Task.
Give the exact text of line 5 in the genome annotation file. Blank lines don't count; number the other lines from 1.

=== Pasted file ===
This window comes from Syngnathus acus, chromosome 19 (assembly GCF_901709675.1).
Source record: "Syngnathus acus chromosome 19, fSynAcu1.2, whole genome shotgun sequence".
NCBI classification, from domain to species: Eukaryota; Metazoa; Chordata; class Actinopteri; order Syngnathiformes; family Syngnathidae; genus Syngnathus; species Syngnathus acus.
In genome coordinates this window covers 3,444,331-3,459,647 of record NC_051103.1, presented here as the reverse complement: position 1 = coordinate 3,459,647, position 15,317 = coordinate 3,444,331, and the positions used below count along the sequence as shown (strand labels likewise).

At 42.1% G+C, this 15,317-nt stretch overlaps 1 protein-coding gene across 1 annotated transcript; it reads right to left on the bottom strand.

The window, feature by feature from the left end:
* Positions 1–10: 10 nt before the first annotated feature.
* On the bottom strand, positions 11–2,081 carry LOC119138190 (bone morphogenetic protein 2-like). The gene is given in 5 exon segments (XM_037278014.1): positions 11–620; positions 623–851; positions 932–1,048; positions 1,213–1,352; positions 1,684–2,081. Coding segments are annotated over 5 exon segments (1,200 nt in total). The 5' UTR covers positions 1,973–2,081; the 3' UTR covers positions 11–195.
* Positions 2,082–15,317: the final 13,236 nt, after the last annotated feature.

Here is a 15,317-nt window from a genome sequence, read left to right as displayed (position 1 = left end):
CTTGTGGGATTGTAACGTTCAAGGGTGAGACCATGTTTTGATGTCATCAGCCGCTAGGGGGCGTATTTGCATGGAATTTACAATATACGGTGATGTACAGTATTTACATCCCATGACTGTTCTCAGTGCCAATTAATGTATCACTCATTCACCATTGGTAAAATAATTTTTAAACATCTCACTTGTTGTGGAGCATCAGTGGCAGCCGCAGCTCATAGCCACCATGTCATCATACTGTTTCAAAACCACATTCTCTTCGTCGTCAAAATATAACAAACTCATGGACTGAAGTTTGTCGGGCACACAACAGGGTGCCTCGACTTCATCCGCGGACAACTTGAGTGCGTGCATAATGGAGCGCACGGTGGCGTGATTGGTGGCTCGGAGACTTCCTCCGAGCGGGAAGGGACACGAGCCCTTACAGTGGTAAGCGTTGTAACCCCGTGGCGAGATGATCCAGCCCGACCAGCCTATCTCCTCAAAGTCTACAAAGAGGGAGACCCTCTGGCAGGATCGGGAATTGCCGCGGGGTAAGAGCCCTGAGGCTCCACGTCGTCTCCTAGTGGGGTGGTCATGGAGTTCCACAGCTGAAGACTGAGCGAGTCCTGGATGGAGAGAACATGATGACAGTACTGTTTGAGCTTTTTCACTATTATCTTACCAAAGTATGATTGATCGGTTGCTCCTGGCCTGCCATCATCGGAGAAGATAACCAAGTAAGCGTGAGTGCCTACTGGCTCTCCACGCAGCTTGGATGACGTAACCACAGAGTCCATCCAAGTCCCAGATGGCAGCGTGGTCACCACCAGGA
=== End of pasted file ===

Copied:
At 42.1% G+C, this 15,317-nt stretch overlaps 1 protein-coding gene across 1 annotated transcript; it reads right to left on the bottom strand.